Amy Cuddy Probes Snap Judgments, Warm Feelings, and how to Become an “Alpha Dog.”
by Craig Lambert, Harvard Magazine, November-December 2010
THOUGH SNAP judgments get no respect, they are not so much a bad habit as a fact of life. Our first impressions register far too quickly for any nuanced weighing of data: “Within less than a second, using facial features, people make what are called ‘spontaneous trait inferences,’” says Amy Cuddy.
Social psychologist Cuddy, an assistant professor of business administration, investigates how people perceive and categorize others. Warmth and competence, she finds, are the two critical variables. They account for about 80 percent of our overall evaluations of people (i.e., Do you feel good or bad about this person?), and shape our emotions and behaviors toward them. Her warmth/competence analysis illuminates why we hire Kurt instead of Kyra, how students choose study partners, who gets targeted for sexual harassment, and how the “motherhood penalty” and “fatherhood bonus” exert their biases in the workplace. It even suggests why we admire, envy, or disparage certain social groups, elect politicians, or target minorities for genocide.
Cuddy also studies nonverbal behavior like the postures of dominance and power. Intriguingly, her latest research connects such poses to the endocrine system, showing the links between stances, gestures, and hormones. This work may help clarify how men and women rise to the top—or fall by the wayside—in school and at work. And it relates to some surprising findings about how venture capitalists decide where to make their high-risk investments.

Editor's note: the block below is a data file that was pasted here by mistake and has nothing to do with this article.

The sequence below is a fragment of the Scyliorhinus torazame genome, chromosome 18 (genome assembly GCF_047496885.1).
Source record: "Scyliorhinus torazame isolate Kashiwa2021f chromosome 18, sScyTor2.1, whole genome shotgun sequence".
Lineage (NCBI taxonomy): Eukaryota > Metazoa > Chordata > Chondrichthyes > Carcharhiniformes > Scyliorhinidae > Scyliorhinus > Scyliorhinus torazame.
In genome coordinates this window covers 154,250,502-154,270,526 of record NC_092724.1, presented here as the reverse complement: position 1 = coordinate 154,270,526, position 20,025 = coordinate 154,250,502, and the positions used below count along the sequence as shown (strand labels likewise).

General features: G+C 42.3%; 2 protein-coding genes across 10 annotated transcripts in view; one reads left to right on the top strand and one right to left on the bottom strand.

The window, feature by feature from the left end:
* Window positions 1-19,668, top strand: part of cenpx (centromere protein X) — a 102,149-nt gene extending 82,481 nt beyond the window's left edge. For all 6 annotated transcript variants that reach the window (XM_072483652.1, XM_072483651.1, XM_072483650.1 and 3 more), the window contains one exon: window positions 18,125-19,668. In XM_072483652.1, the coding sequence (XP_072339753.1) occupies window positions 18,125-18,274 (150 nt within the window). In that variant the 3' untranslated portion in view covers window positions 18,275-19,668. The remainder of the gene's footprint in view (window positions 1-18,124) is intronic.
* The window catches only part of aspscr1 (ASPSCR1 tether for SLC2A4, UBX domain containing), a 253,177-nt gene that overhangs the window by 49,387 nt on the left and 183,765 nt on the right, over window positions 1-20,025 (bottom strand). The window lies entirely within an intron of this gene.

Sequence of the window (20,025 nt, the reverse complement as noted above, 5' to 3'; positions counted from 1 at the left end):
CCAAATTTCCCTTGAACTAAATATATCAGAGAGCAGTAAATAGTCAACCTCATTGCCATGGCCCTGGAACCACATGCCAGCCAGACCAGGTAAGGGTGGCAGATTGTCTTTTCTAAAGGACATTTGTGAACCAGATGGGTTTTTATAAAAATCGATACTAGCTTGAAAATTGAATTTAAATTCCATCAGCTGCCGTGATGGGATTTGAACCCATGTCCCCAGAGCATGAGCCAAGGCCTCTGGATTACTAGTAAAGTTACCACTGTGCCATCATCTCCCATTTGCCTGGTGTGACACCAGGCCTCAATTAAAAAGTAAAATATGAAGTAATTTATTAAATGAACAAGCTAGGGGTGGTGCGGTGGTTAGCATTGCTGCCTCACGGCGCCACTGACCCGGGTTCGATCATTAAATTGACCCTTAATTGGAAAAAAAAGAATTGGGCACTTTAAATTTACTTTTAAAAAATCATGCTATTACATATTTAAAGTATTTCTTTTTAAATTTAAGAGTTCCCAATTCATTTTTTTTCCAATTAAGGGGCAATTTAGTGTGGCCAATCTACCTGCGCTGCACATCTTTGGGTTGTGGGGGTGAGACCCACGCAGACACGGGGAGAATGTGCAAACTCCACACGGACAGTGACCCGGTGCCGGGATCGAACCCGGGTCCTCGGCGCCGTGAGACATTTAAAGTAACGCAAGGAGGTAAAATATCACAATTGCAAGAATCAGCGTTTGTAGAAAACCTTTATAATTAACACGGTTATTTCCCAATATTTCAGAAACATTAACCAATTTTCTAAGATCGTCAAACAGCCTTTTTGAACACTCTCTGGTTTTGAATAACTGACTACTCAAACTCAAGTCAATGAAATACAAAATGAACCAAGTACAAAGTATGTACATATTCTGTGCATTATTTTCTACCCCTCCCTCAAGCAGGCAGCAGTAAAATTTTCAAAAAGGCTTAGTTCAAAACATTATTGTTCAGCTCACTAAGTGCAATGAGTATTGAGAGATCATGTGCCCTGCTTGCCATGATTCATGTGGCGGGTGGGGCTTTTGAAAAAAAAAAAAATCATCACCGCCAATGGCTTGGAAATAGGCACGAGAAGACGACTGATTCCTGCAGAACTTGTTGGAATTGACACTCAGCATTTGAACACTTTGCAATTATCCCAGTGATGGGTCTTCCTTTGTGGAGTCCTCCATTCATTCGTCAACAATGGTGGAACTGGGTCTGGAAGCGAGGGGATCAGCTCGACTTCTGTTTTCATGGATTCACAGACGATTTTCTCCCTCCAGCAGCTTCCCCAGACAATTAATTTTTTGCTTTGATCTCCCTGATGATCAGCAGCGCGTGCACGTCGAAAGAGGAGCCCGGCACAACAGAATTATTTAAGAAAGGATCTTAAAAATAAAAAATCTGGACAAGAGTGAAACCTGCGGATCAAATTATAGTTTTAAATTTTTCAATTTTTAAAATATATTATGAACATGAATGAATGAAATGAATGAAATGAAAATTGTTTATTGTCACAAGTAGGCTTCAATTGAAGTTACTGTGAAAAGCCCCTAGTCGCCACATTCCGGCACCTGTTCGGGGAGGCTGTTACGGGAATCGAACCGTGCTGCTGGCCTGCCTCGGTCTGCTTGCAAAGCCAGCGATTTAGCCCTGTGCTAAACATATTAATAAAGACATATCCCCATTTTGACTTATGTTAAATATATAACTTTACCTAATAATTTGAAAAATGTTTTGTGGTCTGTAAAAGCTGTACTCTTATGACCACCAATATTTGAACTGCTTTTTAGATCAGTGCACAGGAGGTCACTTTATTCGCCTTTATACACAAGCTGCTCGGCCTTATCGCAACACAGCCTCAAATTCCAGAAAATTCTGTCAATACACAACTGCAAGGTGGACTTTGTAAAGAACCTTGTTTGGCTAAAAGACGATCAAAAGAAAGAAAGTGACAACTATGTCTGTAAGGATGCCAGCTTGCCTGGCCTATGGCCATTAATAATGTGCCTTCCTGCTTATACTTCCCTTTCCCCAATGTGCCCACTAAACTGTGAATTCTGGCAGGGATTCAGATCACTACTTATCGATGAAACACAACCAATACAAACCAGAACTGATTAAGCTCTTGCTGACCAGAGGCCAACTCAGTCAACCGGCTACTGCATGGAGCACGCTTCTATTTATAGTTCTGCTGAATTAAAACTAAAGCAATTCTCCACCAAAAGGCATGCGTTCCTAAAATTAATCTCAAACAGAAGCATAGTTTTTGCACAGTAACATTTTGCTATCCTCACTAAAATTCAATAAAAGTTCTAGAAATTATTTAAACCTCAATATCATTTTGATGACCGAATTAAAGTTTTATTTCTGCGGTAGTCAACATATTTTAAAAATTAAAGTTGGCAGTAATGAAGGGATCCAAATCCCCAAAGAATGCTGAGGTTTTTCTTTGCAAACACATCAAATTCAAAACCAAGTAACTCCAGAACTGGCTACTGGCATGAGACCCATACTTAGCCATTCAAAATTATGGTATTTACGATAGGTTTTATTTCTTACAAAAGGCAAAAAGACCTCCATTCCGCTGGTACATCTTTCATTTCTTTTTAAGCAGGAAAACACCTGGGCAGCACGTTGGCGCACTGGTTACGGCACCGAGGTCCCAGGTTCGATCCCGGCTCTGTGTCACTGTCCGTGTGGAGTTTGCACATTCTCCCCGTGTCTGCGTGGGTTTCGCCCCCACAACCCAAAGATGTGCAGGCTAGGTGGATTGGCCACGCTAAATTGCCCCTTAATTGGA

QUITE LITERALLY BY ACCIDENT, Cuddy became a psychologist. In high school and in college at the University of Colorado at Boulder, she was a serious ballet dancer who worked as a roller-skating waitress at the celebrated L.A. Diner. But one night, she was riding in a car whose driver fell asleep at 4:00 A.M. while doing 90 miles per hour in Wyoming; the accident landed Cuddy in the hospital with severe head trauma and “diffuse axonal injury,” she says. “It’s hard to predict the outcome after that type of injury, and there’s not much they can do for you.”
Cuddy had to take years off from school and “relearn how to learn,” she explains. “I knew I was gifted—I knew my IQ, and didn’t think it could change. But it went down by two standard deviations after the injury. I worked hard to recover those abilities and studied circles around everyone. I listened to Mozart—I was willing to try anything!” Two years later her IQ was back. And she could dance again.
She returned to college as a 22-year-old junior whose experience with brain trauma had galvanized an interest in psychology. A job in a neuropsychology lab proved dull, but she found her passion in social psychology. Cuddy graduated from Boulder in 1998, then began a job as a research assistant to Susan Fiske ’73, Ph.D. ’78 at the University of Massachusetts at Amherst. Fiske became her mentor for the next seven years; in 2000 they both moved to Princeton, where Cuddy earned her doctorate in social psychology in 2005; her dissertation investigated aspects of warmth and competence perception. (Fiske remains on the Princeton faculty, and the two women still collaborate on research.)
Cuddy taught at Rutgers, then was recruited to join the faculty at the Kellogg School of Management at Northwestern. She spent two years in Chicago before moving to Boston in 2008 to join the faculty at Harvard Business School, where she teaches courses in negotiation and power and influence.
Read the full article here: http://harvardmagazine.com/2010/11/the-psyche-on-automatic?page=all